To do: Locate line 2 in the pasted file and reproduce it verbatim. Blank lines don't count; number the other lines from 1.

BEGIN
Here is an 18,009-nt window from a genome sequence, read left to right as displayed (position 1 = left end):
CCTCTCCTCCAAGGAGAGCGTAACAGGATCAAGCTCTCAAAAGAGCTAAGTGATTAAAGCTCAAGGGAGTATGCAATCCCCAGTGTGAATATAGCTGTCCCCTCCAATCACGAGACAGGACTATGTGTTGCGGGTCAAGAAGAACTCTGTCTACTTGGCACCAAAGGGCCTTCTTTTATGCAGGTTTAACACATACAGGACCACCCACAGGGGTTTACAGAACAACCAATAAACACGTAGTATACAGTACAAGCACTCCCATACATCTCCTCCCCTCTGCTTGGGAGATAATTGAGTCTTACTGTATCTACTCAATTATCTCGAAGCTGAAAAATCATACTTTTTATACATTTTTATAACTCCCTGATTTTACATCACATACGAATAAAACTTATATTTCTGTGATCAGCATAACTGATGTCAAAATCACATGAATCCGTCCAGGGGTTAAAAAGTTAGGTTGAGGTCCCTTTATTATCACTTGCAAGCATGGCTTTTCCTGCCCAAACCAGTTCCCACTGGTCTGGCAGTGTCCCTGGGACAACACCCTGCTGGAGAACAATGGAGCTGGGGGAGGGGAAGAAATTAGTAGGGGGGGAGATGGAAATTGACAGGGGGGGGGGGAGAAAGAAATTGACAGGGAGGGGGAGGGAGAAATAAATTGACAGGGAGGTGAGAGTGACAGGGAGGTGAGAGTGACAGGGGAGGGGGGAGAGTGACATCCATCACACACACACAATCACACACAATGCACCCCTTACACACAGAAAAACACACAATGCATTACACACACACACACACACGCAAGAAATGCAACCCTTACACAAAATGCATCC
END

CCTCTCCTCCAAGGAGAGCGTAACAGGATCAAGCTCTCAAAAGAGCTAAGTGATTAAAGCTCAAGGGAGTATGCAATCCCCAGTGTGAATATAGCTGTCCCCTCCAATCACGAGACAGGACTATGTGTTGCGGGTCAAGAAGAACTCTGTCTACTTGGCACCAAAGGGCCTTCTTTTATGCAGGTTTAACACATACAGGACCACCCACAGGGGTTTACAGAACAACCAATAAACACGTAGTATACAGTACAAGCACTCCCATACATCTCCTCCCCTCTGCTTGGGAGATAATTGAGTCTTACTGTATCTACTCAATTATCTCGAAGCTGAAAAATCATACTTTTTATACATTTTTATAACTCCCTGATTTTACATCACATACGAATAAAACTTATATTTCTGTGATCAGCATAACTGATGTCAAAATCACATGAATCCGTCCAGGGGTTAAAAAGTTAGGTTGAGGTCCCTTTATTATCACTTGCAAGCATGGCTTTTCCTGCCCAAACCAGTTCCCACTGGTCTGGCAGTGTCCCTGGGACAACACCCTGCTGGAGAACAATGGAGCTGGGGGAGGGGAAGAAATTAGTAGGGGGGGAGATGGAAATTGACAGGGGGGGGGGGAGAAAGAAATTGACAGGGAGGGGGAGGGAGAAATAAATTGACAGGGAGGTGAGAGTGACAGGGAGGTGAGAGTGACAGGGGAGGGGGGAGAGTGACATCCATCACACACACACAATCACACACAATGCACCCCTTACACACAGAAAAACACACAATGCATTACACACACACACACACACGCAAGAAATGCAACCCTTACACAAAATGCATCC